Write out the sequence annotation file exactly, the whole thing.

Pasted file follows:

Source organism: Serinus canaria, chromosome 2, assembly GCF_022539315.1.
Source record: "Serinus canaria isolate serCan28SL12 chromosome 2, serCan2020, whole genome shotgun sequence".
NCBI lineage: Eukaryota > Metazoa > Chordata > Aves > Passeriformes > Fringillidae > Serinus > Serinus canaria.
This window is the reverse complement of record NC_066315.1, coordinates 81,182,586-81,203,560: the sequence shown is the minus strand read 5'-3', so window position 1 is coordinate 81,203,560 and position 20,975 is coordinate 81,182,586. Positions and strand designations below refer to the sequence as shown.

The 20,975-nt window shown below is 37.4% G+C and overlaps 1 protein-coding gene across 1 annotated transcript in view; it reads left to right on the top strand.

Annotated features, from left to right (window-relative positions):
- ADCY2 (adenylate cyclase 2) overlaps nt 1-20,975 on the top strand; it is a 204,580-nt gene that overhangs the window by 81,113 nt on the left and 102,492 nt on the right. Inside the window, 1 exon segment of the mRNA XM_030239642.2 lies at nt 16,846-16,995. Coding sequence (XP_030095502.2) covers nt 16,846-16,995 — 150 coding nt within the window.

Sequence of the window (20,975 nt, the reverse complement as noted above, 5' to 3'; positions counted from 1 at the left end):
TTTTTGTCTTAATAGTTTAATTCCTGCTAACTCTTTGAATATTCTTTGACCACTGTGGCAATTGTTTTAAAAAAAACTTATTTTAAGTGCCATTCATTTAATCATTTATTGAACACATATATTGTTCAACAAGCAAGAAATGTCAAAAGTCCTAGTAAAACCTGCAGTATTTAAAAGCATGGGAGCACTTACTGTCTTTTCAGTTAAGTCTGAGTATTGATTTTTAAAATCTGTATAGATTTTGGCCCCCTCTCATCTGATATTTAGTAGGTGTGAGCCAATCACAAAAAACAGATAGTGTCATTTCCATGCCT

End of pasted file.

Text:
Source organism: Serinus canaria, chromosome 2, assembly GCF_022539315.1.
Source record: "Serinus canaria isolate serCan28SL12 chromosome 2, serCan2020, whole genome shotgun sequence".
NCBI lineage: Eukaryota > Metazoa > Chordata > Aves > Passeriformes > Fringillidae > Serinus > Serinus canaria.
This window is the reverse complement of record NC_066315.1, coordinates 81,182,586-81,203,560: the sequence shown is the minus strand read 5'-3', so window position 1 is coordinate 81,203,560 and position 20,975 is coordinate 81,182,586. Positions and strand designations below refer to the sequence as shown.

The 20,975-nt window shown below is 37.4% G+C and overlaps 1 protein-coding gene across 1 annotated transcript in view; it reads left to right on the top strand.

Annotated features, from left to right (window-relative positions):
- ADCY2 (adenylate cyclase 2) overlaps nt 1-20,975 on the top strand; it is a 204,580-nt gene that overhangs the window by 81,113 nt on the left and 102,492 nt on the right. Inside the window, 1 exon segment of the mRNA XM_030239642.2 lies at nt 16,846-16,995. Coding sequence (XP_030095502.2) covers nt 16,846-16,995 — 150 coding nt within the window.

Sequence of the window (20,975 nt, the reverse complement as noted above, 5' to 3'; positions counted from 1 at the left end):
TTTTTGTCTTAATAGTTTAATTCCTGCTAACTCTTTGAATATTCTTTGACCACTGTGGCAATTGTTTTAAAAAAAACTTATTTTAAGTGCCATTCATTTAATCATTTATTGAACACATATATTGTTCAACAAGCAAGAAATGTCAAAAGTCCTAGTAAAACCTGCAGTATTTAAAAGCATGGGAGCACTTACTGTCTTTTCAGTTAAGTCTGAGTATTGATTTTTAAAATCTGTATAGATTTTGGCCCCCTCTCATCTGATATTTAGTAGGTGTGAGCCAATCACAAAAAACAGATAGTGTCATTTCCATGCCT